And we looked at another renewal proposal, this one for a very different course, equally interesting, appropriate, etc.
This time, the same member wants to see the grading rubric for the course. The other member chimes in, saying, that he has no clue what the course is about, because he can't even pronounce the words (hard words such as "Allende" and "Anzaldua"), so he sure can't tell if it's a good course, but he wants grading rubrics because he can judge grading.
Dude, I did not say, Dude, do you really think you can judge the grading on an essay, exam, or quiz for this class? Really? You can't say "Allende" and yet you think you know how to judge grading for this class?
But instead, I suggested that many instructors don't find grading rubrics particularly helpful, and to impose a grading rubric rule from outside would be a problem. Further, I suggested, I tend to trust that my colleagues know how to teach and grade in their field.
Apparently, it didn't occur to this member that someone might do something differently than he does. At any rate, it's clear that he thinks we should all do exactly as he does.
And then he wanted to make sure that the chair would monitor this person's grading because we just can't trust instructors.
At which point, thank goodness, the (yes, male, and quite white and authoritarian looking) chair of another department said that chairs get information about each instructor's grade distributions, and if they perceive a problem, they can talk to the faculty member about it. And he also hears complaints, and follows up when appropriate. And the department has a committee that looks at course evaluations and such, and looks for patterns.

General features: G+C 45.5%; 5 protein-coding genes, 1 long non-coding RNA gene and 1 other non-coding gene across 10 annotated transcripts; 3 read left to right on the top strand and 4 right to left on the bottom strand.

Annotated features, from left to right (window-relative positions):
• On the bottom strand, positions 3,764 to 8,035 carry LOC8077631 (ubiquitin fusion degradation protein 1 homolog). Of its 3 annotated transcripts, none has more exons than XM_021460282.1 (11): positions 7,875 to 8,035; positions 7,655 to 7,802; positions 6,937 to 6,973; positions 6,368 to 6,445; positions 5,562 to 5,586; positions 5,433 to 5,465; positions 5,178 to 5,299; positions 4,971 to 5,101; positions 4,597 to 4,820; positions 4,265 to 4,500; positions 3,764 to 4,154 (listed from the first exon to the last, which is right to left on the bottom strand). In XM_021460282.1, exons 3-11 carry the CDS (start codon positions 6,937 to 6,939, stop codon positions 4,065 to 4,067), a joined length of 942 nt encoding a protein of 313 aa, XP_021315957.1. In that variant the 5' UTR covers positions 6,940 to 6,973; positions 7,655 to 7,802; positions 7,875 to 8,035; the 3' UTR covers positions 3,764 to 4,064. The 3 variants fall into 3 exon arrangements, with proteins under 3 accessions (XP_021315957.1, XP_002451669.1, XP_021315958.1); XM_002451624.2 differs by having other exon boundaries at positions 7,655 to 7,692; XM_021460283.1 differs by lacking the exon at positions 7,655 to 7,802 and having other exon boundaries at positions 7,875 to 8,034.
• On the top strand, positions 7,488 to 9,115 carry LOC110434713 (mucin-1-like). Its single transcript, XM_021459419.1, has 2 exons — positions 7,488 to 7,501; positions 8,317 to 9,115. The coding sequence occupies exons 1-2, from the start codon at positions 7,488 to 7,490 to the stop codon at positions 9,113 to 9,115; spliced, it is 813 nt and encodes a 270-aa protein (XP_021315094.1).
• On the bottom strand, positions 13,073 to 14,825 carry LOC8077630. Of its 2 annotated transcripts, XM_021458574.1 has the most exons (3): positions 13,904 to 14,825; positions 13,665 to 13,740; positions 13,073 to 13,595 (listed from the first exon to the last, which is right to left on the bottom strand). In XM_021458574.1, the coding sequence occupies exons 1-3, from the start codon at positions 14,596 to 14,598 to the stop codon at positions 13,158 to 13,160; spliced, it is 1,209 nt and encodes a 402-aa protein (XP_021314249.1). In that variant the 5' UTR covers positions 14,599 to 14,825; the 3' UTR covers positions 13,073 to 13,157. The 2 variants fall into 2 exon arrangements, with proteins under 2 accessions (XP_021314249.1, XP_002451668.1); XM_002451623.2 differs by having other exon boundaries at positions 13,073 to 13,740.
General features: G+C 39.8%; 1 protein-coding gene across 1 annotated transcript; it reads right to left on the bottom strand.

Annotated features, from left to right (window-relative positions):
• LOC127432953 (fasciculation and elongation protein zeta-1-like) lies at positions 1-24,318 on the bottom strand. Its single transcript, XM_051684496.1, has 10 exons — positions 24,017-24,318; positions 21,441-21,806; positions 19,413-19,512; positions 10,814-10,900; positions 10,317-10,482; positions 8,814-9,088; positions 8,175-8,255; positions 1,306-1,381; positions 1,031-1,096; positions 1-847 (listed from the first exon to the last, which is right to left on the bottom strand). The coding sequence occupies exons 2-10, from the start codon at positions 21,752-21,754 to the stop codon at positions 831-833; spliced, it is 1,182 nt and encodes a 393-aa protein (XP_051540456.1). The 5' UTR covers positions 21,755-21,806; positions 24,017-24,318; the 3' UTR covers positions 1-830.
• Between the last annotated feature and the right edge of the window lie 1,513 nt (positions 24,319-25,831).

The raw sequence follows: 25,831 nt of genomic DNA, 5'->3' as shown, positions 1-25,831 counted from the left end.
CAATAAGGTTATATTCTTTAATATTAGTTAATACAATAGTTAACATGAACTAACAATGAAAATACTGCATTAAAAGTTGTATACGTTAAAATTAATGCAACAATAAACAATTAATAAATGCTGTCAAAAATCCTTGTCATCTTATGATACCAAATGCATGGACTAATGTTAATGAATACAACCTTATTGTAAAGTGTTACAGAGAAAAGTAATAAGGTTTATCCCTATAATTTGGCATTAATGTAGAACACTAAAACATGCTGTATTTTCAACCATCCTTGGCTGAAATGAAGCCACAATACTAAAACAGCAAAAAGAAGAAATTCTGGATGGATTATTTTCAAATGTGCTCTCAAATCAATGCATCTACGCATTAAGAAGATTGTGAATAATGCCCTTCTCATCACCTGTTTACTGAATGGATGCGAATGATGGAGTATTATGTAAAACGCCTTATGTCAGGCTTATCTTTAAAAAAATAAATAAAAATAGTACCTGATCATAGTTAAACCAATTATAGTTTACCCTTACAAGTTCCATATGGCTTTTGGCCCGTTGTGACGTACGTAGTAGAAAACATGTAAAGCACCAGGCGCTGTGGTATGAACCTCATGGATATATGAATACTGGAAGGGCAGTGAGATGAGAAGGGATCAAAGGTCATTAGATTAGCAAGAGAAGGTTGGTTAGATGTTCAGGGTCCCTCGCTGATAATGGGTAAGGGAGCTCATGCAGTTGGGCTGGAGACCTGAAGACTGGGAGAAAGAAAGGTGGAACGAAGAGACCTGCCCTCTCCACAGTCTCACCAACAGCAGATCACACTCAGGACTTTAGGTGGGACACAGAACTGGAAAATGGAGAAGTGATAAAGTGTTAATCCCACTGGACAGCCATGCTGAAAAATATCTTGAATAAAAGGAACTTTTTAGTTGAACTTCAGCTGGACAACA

As I listen to members #1 and #2, and their anxieties, I really am glad I don't have many departmental colleagues like them. There's this real privilege that comes through, the privilege of white men (though not exclusively) who are used to having a lot of power to tell people what to do and how to do it, and whose own methods are rarely questioned. He really wants the authority to tell people what to do and how to do it. Where does that authoritarian impulse come from that didn't go away when he hit 8 or 9? (Because little kids LOVE the rigidity of rules, especially when they can impose them.)
Hearing member #1 talk, I get the impression that he really doesn't respect his chair. Yet his chair is widely well-respected on campus for being smart, thoughtful, and really understanding the way the university works. His chair is one of the people who quietly gets a lot of good work done across departments and throughout the university.
And it's not that I'm an anarchist. I just don't see that imposing my way of doing stuff on everyone is practical, and I sure don't have the energy to police the whole world. I want rules to protect people but not oppress them, and I realize that's a hard balance, but here at NWU, we're not talking about deciding whether torture is necessary to save the White House from a nuclear attack by rogue terrorists ala 24.
Bleargh. This committee's work has the potential to be really interesting and educational (for me), but I have a bad feeling that members #1 and #2 are going to make me wish I weren't there a lot of the time.